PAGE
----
oA philosophi Phenomenological Theory ca movement that describes the formal structure of the obiects of awareness and of awareness itself oThe study of the development of human consciousness and selfawareness 0 Major gure Carl R s ogers PersonCentered 19021987 Humanist Oak Park Illinois rural area Went to school for agriculture changed his studies to the Ministry oTheoIogicaI Studies 0 Doctoral work in clinical and educational psych Child Guidance Clinic Rochester NY 1939 Clinical Treatment of the Problem Chid Ohio State University 1940 o Offered fu professorship after release of his book 0 Insisted study of psychotherapy oAudio Tape Sessions unheard of w consent 0 Disagreed with much of the education system 1942 Counseling and Psychotherapy 1944 United Services Organization Counseling Center 1945 University of Chicago Counseling Center 1951 Client Centered Therapy 1957 University of Wisconsin 1963 Center for the Studies of the Person La Jolla CA Attempt to apply his work to political processes Opposite of many Freudian beliefs 0 Believes man is rational and controlled works toward goas Dies 1987 0 Received letter on day of death for Nobel Peace Prize Nomination PersonCentered Theory 0 Perception most important How we make sense of our environment sensory information Phenomenal Field The Field of Experience All that goes on in the moment that is potentially available to awareness 0 Internal and External 0Truy known only by the person Subjective selective and incomplete 0 Can only pay attention to so much at a time o Psych Limitations only want to be aware of some things Choose to ignore certain aspects 0 May or may not correspond to what is actually going on The more closely it aligns with reality the greater psychological health one has 0 Importance of Authenticity Open accepting of full range of emotions oSelfActualizing Tendency Primary motivating drive lnvolves all aspects of the individual Tendency to move toward completion or ful llment of potentials SelfActualization is the goal o Ongoing process always striving to be the best version of yourself 0 Fully experience all emotions 0 Facilitates personal growth 0 Physiological emotional conscious unconscious 0 Self Conscious System process Stable yet changing The person one perceives himself to be 0 How we see ourselves 0 Based on past experience present inputs and future expectancies 0 May or may not be aligned with reality and what is going on Distinguish between yourself and everyone else Personal responsibility for one s actions Core true self at deep and intuitive level Also a nonintuitive self 0 Requires considerable thought 0 Actual Self the self we believe we are now 0 Ideal Self the self concept one would most like to possess potential future self I What would you want to be like The closer the Actual Self is to the Ideal Self the healthier the person is can still progress but they move forward together Congruence and lncongruence 0 Match Harmony 0 Mismatch Anxiety 0 Congruence Accuracy between experience awareness and communication People seek consistency between sense of self how they view themselves and everyday experience what they feel Alignment of Real Self and Ideal Self o lncongruence Differences between awareness experience and communication 0 Experience what s really happening 0 Communication what we re expressing 0 Awareness what we perceive When Real Self and Ideal Self are not aligned Vulnerability increases with levels of incongruence o More vulnerable when unaware of discrepancies 0 Anxiety and threat when person becomes aware of incongruence 0 Step toward psychological health Defensive Processes 0Denial 0 When an event occurs and is outside or below level of awareness outside conscious awareness 0 Event may never reach conscious awareness if inconsistent with self 0 Causes disequilibrium 0Distortion o Aware of experience but reshapeddistorted to t into existing selfconcept Symbolized o Consciously and freely admitted into the self structure 0 Experiences are nonthreatening and consistent with the self I Growth and Development Small children exhibit a high degree of congruence o Prevents accumulation of emotional baggage that many adolescents and adults carry 0 How other people treat and think about you affects sense of self 0 Growth is possible throughout life 0 Concerned with psychological environment provided by caregivers 0 Does it set the stage for optimal growth upport selfactualization oes the individual experience congruence The more likely the child develops in a health way Individual must make contact with another person 0 Can be positive or negative 0 Provides experience for development as a person Positive Regard oA basic psychological need to be loved like or accepted by another person 0 Essential to develop own Positive SelfRegard Positive SelfRegard 0 Experience of prizing accepting or valuing oneseW 0 Positive Regard is prerequisite Unconditional Positive Regard o The other person loves like accepts you no matter what 0 Despite disappointment Conditions of Worth 0 Loved and accepted only if meet others expectations and approval conditional loveacceptance 0 Become criterion by which we accept or reject ourexpedences SelfActualizing o Tendency toward growth and reaching potential Simple complex organism Dependence l independence Rigid change and freedom Enhancing pleasure and satisfaction Can never nish selfactualizing Fully functioning person Indicates optimal development and maturity Openness and awareness to all experiences good or bad Live fully and richly Trust in own organism Feel free to make own choices act on own behalf Creative and constructive Can be challenging face difficulties oS oD 00000000 00 ClientCentered Therapy PersonCentered Therapy 0 Characteristics of the therapy environment Safe private comfortable place 0 Qualities of the therapist O The presence and behavior are part of the therapy Unconditional Positive Regard Value client genuinely like and care for Nonjudgmental Empathic listening see things the way the other person sees them Re ective listening Transparency Genuineness Congruence Therapist needs a clear sense of self Presence fully present and attentive Facilitate congruence and selfactualization of client 0 The client is the expert only heshe knows what truly goes on in their headenvironment Assessment of SelfSelfConcept o QSort Technique Stephenson 1953 O O 100 Cards each contains speci c personality quality Organized high selfesteem outgoing etc Shuf ed given to person Look at card determine if very much not at all like me on scale 0 Only a few amount can be extreme values to make apparent differences Majority in middle Bell Shaped Curve Sort based on how you see yourself and your life today RealActual Self Shuf ed then performed again for ldeal Self Compare quantitatively Actual Self vs ldeal Self Can be used pre and post therapy to determine impact of therapy 0 Have the Actual and ldeal Selves become more aHgned Semantic Differential Osgood 1957 Developed to capture the meanings of words and individual interpretations Rogers modi ed and repurposed Subject rates quotmy selfquot or quotmy ideal selfquot on items presented on a polar adjective scale Differences in meaning in words Evaluation of Rogers O O O O 0 O O O O o Existentialism Database Valued data and went to great lengths to collect data Not much cultural diversity of samples Systematic Not as systematic as other theories Information within theory is systematic and related Testable Actual and ldeal Selves can be tested How to measure selfactualization or potential Comprehensiveness Does not address biology evolution etc Application Positive review of therapy Applicable in many situations Abraham Maslow Human Potential Movement Hierarchy of Needs De cit Needs in order of importance typically must be met to progress to next need Physiological Needs Food water Safety Needs Belonging Needs 0Motivated to feel connected to others Esteem Needs Achievement satisfaction respect from others Personal effort Being Needs SelfActualization Positive view of mankind Be yourself selfactualization 0 Peak experiences Driving force Intense pleasurable rare lifechanging experiences are important in personality development Lead towards development of selfactualization Uniqueness of the individual quotHuman Conditionquot Day to day life challenges Awareness of death Death anxiety gives meaning to life Find meaning in life Viktor Frankl Existentialism 0 Search for meaning freedom and responsibility 0 Spent 3 years in Concentration Camps lost entire family 0 Man 5 Search For Meaning 0Logotherapy 0 Help client nd meaning in life 0 D S M Despair Suffering Meaning 0 Positive Psychology Movement Modern Movement Seligman and Peterson 0Cassifying human strengths 0 Wisdom courage love justice temperance transcendence Csikszentmihalyi 0quotFlowquot 0 Stateexperience that re ects a match of skillspersonal qualities and a challenge 0 High level of focused attention and immersion 0 Strong degree of investment in activity Temporary loss of selfconsciousness The more Flow can be incorporated into life the more psychologically healthy an individual can be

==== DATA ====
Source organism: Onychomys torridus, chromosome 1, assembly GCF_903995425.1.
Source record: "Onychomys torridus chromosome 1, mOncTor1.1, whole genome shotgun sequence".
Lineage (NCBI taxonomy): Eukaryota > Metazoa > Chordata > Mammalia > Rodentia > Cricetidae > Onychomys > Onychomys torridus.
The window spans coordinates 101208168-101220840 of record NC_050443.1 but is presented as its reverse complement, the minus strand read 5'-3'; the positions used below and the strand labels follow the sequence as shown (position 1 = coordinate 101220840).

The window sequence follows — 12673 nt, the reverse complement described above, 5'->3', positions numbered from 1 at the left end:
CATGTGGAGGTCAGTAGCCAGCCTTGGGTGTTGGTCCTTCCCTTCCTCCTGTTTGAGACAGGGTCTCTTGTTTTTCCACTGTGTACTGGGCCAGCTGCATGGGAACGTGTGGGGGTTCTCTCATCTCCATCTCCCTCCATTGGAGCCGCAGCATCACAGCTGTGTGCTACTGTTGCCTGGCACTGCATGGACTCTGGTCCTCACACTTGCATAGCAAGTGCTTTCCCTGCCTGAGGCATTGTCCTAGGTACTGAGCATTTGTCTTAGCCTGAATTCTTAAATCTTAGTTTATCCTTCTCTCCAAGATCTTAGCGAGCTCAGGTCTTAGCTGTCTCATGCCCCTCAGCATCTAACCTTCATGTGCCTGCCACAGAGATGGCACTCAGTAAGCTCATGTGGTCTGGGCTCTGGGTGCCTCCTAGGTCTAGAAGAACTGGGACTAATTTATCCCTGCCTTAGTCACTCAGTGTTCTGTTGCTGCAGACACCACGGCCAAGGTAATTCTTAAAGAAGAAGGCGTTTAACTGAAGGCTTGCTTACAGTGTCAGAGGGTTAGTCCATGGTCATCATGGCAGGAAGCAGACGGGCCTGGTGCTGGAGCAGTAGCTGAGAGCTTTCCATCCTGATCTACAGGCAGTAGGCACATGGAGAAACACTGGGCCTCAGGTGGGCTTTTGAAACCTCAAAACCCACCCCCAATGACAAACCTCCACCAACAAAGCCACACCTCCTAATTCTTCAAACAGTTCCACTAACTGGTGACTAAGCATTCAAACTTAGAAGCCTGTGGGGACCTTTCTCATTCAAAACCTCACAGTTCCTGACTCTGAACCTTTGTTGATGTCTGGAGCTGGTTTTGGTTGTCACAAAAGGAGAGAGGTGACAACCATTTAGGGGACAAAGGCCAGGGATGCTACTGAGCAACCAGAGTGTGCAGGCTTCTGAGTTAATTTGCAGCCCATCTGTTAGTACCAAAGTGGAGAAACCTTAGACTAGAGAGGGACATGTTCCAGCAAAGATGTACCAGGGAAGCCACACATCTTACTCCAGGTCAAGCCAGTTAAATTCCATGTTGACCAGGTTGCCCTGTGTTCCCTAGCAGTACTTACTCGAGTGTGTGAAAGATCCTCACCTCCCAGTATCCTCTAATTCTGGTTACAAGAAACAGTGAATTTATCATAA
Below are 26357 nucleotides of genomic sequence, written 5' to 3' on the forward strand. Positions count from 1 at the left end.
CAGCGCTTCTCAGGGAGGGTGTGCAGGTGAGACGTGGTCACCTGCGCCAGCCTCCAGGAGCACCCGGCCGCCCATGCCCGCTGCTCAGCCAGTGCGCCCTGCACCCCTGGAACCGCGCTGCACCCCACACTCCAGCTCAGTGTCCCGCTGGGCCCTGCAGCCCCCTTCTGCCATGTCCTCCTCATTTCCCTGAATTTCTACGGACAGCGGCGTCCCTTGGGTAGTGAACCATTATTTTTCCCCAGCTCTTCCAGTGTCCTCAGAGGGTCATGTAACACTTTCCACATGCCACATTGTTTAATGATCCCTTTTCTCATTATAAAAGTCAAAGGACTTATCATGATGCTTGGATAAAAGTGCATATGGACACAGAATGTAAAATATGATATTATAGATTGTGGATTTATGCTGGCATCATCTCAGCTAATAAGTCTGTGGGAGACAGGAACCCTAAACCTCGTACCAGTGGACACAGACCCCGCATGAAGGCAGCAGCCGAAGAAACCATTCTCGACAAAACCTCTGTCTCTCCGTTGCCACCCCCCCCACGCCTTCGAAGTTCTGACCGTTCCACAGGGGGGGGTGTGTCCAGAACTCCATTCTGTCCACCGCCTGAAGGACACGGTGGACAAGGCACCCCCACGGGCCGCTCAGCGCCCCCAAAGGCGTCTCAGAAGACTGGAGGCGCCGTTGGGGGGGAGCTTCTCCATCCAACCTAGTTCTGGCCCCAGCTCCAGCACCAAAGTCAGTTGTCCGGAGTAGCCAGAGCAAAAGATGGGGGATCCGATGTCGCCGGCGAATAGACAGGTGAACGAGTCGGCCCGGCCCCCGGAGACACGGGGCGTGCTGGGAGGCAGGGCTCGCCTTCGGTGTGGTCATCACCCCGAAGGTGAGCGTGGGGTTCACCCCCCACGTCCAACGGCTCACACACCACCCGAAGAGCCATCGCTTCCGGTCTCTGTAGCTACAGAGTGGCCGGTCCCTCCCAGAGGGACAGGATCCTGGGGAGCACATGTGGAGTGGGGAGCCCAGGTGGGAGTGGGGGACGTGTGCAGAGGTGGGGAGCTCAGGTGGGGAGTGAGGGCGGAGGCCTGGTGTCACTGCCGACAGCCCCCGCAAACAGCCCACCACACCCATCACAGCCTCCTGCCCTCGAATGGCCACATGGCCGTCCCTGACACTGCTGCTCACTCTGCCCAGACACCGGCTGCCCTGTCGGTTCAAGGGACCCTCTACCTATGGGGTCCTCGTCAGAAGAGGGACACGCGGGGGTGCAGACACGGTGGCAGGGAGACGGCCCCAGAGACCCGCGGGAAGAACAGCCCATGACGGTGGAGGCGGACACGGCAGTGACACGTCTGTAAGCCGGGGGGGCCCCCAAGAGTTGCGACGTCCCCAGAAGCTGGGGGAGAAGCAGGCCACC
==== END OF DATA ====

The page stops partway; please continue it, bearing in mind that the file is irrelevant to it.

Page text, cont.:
Are you sure you want to buy this material for
You're already Subscribed!
Looks like you've already subscribed to StudySoup, you won't need to purchase another subscription to get this material. To access this material simply click 'View Full Document'